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Temple Grove

A 2014 Washington State Book Awards finalist

Deep in the heart of Washington State's Olympic Peninsula lies Temple Grove, one of the last stands of ancient Douglas firs not under federal protection from logging. Bill Newton, a gyppo logger desperate for work and a place to hide, has come to Temple Grove for the money to be had in the timber. There to stop him is Paul, a young Makah environmentalist who will break the law to save the trees.

A dangerous chase into the wilds of Olympic National Park ensues, revealing a long-hidden secret that inextricably links the two men. Joining the pursuit are FBI agents who target Paul as an ecoterrorist, and his mother, Trace, who is determined to protect him. Temple Grove is a gripping tale of suspense and a multi-layered novel of place that captures in taut, luminous prose, the traditions that tie people to this powerful landscape and the conflicts that run deep among them.

from Temple Grove...

She stopped mid-bridge and could not control her trembling as she pulled his dimpled legs through the legholes of the carrier. Her arms continued to tremble as she held his body—so much sun-soaked produce in a cloth sack-- over the thin-aired vacancy answered, in vertiginous zoom, by river. Mist from the roaring water rose to cool the air. Her fingers and toes swarmed with tingles. She stood for some time, mid-bridge, holding him out in quivering arms. Then, shaking arms. She tried to make herself release him.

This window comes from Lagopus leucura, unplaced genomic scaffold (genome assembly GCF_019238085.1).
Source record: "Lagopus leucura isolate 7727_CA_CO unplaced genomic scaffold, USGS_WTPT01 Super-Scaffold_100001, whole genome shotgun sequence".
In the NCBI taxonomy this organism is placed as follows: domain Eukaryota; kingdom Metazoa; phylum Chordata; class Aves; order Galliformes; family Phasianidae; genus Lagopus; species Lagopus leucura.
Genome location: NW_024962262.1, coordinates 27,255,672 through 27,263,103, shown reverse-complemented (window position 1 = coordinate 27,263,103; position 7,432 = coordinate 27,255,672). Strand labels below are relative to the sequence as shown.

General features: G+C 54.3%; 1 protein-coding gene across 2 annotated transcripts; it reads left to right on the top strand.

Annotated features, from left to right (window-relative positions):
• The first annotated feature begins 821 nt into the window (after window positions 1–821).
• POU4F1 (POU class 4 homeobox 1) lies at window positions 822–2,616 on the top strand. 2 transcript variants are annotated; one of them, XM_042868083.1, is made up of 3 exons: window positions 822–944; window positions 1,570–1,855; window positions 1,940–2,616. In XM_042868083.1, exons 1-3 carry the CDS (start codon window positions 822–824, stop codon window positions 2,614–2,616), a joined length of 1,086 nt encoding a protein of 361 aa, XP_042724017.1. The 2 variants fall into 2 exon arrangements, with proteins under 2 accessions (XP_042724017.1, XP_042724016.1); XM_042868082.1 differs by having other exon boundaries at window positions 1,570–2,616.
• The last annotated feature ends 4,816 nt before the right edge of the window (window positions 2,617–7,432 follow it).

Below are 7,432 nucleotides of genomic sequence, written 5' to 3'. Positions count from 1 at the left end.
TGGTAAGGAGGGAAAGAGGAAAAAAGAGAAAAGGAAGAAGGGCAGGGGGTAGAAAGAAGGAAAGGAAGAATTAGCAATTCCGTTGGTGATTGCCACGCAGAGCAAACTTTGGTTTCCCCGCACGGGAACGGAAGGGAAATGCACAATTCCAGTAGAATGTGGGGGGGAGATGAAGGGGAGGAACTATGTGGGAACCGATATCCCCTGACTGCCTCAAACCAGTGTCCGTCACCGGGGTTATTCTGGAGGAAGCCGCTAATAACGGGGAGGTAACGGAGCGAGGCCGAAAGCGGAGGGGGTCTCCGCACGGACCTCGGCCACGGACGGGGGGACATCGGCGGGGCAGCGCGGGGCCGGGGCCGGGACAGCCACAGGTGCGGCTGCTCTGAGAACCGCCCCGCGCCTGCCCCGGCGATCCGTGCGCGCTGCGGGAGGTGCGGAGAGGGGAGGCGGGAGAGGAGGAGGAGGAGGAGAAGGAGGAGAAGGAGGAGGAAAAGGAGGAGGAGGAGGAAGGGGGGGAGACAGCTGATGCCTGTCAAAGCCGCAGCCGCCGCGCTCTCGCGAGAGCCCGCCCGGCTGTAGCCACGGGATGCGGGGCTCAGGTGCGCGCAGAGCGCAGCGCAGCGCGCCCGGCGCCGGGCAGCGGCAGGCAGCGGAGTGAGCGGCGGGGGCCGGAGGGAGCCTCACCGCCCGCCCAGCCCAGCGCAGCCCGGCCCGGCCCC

And could not.

Paul regarded his mother evenly. He fidgeted but did not cry. He wiggled his arms and legs, enjoying the increasing warmth of the sun, the coolness of the rising mist. He squinted up at the blue sky where a few clouds, adrift and evaporating at their outer edges, looked to him like giant diapers. A plane trailed a white plume, its passengers oblivious, in the pressurized fuselage, to the drama of mother and son thousands of feet below.

When she tried to reposition him, a sudden gust caught him. He slipped from her grasp and fell toward the river, feet first, at a slight angle, away from the bridge, his shadow moving with him, bumping over depressions and irregularities in the western cliff-face as the sun shone over the high eastern ridge to cast it there.

And then he was lost in white water.

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